While within Tibetan Buddhism male novice monastics can upgrade their vows into the full ordination of a gelong (tibetan, sanskrit: biskhu), following the Mulasarvastavadin lineage observing 253 vows, this type of ordination never reached Tibet for women.
In the 1960s, The 16th Gyalwa Karmapa approached The 14th Dalai Lama on the subject, finding strong support by His Holiness to fulfill nuns' aspirations. Succeedingly, the first nuns were sent to receive the vows within the Mahayana Buddhism, where the Dharmagupta lineage had been kept unbrokenly since the time of Buddha Shakyamuni with 348 vows to observe, mostly to Taiwan and Hongkong.
These days women practicing within any of the four schools of Tibetan Buddhism who wish to receive the completeness of vows according to the Vinaya (rules of comportment) nowadays still have to request it within the Mahayana Buddhism of China, Taiwan, Vietnam, and Korea.
It is all of ours' sincere wish and strive to enable future generations of nuns to request and receive full ordination within our own respective lineages of Tibetan Buddhism. Many renowned Buddhist masters from various lineages of all Yanas highly support these efforts, including The Dalai Lama and The 17th Gyalwang Karmapa.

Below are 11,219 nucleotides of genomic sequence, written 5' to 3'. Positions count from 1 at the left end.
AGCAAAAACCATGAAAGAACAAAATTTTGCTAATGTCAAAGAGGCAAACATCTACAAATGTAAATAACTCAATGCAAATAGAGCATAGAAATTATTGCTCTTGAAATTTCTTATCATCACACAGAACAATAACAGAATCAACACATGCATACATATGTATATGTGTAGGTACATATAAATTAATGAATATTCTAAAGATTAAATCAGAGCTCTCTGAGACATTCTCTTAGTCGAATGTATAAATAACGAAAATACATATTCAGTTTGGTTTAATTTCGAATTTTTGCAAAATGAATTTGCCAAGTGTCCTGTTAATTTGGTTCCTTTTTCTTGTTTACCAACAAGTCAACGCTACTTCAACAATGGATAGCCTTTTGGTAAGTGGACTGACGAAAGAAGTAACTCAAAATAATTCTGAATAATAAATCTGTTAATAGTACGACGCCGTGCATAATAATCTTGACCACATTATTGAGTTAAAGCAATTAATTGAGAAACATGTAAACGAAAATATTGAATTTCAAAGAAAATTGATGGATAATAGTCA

At the end of the First International Congress on Buddhist Women's Role in the Sangha: Bhikshuni Vinaya and Ordination Lineages in Hamburg in 2007, H. H. Dalai Lama declared:
"[…] There are already nuns within the Tibetan tradition who have received the full Bhikshuni vow according to the Dharmagupta lineage and whom we recognize as fully ordained. One thing we could do is to translate the three primary monastic activities (Posadha, Varsa, Pravarana) from the Dharmagupta lineage into Tibetan and encourage the Tibetan Bhikshunis to do these practices as a Bhikshuni Sangha, immediately. […]" The Buddhist Bhikshu Tenzin Gyatso, The Dalai Lama (translation PYCL)